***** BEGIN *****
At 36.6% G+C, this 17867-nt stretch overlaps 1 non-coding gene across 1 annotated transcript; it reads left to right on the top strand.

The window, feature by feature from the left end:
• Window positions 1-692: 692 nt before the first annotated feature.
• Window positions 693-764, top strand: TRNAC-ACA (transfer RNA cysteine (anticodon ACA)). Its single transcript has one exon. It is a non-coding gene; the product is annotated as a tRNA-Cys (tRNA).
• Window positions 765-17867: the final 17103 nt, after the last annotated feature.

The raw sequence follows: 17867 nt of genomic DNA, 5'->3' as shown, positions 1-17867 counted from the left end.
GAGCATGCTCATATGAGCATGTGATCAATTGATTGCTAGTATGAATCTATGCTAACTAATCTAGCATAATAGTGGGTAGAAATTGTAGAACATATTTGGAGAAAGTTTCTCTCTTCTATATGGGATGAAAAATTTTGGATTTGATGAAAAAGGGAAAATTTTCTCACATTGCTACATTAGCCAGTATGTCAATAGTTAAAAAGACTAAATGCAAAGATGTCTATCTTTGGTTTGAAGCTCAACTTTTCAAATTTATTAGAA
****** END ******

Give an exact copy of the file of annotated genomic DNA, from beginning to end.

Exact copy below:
At 36.6% G+C, this 17867-nt stretch overlaps 1 non-coding gene across 1 annotated transcript; it reads left to right on the top strand.

The window, feature by feature from the left end:
• Window positions 1-692: 692 nt before the first annotated feature.
• Window positions 693-764, top strand: TRNAC-ACA (transfer RNA cysteine (anticodon ACA)). Its single transcript has one exon. It is a non-coding gene; the product is annotated as a tRNA-Cys (tRNA).
• Window positions 765-17867: the final 17103 nt, after the last annotated feature.

The raw sequence follows: 17867 nt of genomic DNA, 5'->3' as shown, positions 1-17867 counted from the left end.
GAGCATGCTCATATGAGCATGTGATCAATTGATTGCTAGTATGAATCTATGCTAACTAATCTAGCATAATAGTGGGTAGAAATTGTAGAACATATTTGGAGAAAGTTTCTCTCTTCTATATGGGATGAAAAATTTTGGATTTGATGAAAAAGGGAAAATTTTCTCACATTGCTACATTAGCCAGTATGTCAATAGTTAAAAAGACTAAATGCAAAGATGTCTATCTTTGGTTTGAAGCTCAACTTTTCAAATTTATTAGAA